Your 12 ounce latte comes with a pound of carbon emissions, just from the drive-thru.

How convenience for cars makes cities less livable for everyone, and contributes to climate change.

Last week, twitter user Maris Zivarts posted this telling image of 20 car queue wrapping around the block of a Starbucks, all lined up to go through the store’s drive-thru.  It shows how the store’s driveway and parking lot taking up vastly more space than the store itself, and how the backup from the drive-thru window spills out onto adjacent streets, creating congestion and a safety hazard for others.

As Zivarts observes, 20 people showing up at a coffee shop on foot, by bike or transit is no problem.  The same 20 headed for the drive-thru window is a disaster.  It’s clearly a blight on the neighborhood as well.

And more than that, it’s bad for the environment.  Those cars idling while they wait in line are burning gasoline and creating pollution, including greenhouse gases.  How much, you might ask?  Well, we’ve studied queueing and service at coffee shops before (to create our Cappuccino Congestion Index), so we have a pretty good handle on this.  We would estimate that the average wait would an average of and ten minutes to handle all the cars in a queue like this.  (This assumes that the store can produce an order about every 30 seconds).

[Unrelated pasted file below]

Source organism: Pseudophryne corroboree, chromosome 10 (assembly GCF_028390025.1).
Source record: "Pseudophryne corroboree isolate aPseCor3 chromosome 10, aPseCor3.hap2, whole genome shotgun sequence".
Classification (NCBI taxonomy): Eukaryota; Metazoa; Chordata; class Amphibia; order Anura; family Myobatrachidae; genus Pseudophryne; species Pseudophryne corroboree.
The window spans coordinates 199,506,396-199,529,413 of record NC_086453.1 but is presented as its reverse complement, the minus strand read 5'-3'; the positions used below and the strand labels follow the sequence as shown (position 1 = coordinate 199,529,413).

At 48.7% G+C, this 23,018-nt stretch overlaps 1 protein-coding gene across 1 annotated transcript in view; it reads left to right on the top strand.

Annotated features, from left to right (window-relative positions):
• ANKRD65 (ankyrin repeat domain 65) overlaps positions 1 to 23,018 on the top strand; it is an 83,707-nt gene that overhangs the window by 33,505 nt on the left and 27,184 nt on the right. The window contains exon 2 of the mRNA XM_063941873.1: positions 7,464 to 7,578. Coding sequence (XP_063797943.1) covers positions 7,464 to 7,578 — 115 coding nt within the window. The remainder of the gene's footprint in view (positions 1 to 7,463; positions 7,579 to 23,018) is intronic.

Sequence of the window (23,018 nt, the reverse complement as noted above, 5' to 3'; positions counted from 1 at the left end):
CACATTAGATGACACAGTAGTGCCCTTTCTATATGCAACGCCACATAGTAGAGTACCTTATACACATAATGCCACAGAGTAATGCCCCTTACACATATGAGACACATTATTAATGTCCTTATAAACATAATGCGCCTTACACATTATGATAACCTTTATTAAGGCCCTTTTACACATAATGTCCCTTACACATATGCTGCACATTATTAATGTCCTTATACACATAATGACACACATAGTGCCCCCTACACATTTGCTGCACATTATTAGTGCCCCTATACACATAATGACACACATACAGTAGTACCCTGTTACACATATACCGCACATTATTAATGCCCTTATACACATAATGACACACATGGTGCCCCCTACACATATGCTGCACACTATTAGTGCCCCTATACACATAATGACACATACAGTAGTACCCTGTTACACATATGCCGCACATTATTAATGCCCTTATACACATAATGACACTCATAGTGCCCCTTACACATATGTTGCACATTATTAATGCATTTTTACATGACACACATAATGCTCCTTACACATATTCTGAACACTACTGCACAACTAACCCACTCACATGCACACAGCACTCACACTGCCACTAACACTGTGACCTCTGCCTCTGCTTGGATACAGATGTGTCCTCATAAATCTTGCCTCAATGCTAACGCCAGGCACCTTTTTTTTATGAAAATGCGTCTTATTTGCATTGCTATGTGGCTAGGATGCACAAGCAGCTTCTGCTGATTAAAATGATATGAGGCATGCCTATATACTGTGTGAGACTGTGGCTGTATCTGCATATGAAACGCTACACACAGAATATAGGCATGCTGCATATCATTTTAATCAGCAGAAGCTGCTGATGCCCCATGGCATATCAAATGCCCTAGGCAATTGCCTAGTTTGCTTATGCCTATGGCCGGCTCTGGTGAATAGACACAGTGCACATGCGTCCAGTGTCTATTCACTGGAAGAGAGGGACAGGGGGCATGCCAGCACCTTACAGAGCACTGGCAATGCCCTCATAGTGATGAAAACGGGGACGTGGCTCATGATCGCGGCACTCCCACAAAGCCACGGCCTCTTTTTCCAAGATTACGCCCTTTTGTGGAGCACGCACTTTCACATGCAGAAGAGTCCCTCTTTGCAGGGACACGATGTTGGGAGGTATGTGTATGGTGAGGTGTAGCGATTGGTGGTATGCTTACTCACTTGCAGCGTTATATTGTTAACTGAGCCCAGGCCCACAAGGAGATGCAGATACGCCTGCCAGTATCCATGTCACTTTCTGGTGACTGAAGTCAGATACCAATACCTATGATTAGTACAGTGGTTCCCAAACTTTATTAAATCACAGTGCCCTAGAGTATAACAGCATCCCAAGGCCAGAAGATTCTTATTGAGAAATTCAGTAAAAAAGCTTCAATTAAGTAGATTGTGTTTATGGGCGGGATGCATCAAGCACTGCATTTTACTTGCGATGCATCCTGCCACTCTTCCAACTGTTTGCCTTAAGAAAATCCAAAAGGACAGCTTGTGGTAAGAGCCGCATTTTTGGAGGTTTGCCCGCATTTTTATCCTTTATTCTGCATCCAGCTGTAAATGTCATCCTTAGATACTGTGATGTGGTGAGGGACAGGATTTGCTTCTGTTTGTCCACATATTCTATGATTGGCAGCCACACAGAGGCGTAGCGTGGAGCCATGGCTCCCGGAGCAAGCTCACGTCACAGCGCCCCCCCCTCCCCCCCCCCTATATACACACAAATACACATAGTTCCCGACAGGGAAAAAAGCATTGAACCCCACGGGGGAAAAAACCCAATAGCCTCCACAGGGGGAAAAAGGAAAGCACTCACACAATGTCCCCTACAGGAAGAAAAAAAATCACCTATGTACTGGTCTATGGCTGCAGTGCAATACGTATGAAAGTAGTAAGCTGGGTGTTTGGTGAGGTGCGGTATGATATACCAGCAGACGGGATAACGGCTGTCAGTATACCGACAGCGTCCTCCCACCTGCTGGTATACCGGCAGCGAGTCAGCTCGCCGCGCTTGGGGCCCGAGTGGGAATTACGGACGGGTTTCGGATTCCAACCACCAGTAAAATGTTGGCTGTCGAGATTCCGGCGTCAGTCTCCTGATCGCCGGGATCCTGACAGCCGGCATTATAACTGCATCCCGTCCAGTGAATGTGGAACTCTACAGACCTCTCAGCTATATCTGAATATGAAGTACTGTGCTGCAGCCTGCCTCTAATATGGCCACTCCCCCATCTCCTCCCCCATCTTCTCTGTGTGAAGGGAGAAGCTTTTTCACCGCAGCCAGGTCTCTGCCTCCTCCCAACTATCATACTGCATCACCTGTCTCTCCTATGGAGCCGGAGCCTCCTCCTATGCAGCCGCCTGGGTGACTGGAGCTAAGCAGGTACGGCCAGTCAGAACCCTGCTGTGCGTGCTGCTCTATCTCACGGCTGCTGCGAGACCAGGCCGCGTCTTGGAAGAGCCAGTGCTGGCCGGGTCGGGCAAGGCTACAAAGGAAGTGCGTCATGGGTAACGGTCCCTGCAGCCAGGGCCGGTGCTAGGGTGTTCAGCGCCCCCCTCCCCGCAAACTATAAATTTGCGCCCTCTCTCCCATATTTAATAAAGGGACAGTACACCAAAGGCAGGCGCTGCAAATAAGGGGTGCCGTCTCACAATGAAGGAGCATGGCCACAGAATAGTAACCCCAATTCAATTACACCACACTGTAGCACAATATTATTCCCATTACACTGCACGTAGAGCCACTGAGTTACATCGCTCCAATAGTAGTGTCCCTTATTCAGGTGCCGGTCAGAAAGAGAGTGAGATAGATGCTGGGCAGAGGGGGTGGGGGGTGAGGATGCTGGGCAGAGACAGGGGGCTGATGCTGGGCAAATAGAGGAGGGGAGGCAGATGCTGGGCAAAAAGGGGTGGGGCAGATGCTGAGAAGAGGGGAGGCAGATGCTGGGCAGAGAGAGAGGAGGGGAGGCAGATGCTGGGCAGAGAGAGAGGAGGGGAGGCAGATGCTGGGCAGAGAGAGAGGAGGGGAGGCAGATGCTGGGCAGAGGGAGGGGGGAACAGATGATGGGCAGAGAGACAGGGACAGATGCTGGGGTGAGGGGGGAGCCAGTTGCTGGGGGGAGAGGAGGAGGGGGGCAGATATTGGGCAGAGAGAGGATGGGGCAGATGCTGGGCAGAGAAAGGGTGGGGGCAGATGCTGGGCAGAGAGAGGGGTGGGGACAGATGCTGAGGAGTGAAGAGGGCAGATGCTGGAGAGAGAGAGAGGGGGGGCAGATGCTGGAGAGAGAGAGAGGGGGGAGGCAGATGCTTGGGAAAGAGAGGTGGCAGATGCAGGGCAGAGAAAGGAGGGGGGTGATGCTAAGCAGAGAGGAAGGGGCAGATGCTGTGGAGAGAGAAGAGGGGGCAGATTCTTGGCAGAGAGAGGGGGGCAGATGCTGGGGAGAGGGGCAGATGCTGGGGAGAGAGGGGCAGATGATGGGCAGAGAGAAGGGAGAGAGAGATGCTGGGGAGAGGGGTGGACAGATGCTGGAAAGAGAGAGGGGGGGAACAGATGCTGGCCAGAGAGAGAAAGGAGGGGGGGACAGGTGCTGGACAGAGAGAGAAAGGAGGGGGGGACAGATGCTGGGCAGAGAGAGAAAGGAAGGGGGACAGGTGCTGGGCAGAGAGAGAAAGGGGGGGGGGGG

The US Department of Energy tells us that a typical large US car burns about a third of a gallon per hour at idle.  A gallon of gas produces about 20 pounds of carbon when burned.  So that means that in ten minutes of idling would produce about a pound of carbon (10/60 * 20 * .33 = 1.1).  So, in addition to their twelve-ounce latte, each customer is producing another 16 ounces or so of carbon to be added to the global total, just from the time spent idling in their car, waiting to be served their coffee.   And, of course, this doesn’t count any of the emissions from driving to and from the coffee shop to get served, which by the same math works out to about another pound per mile.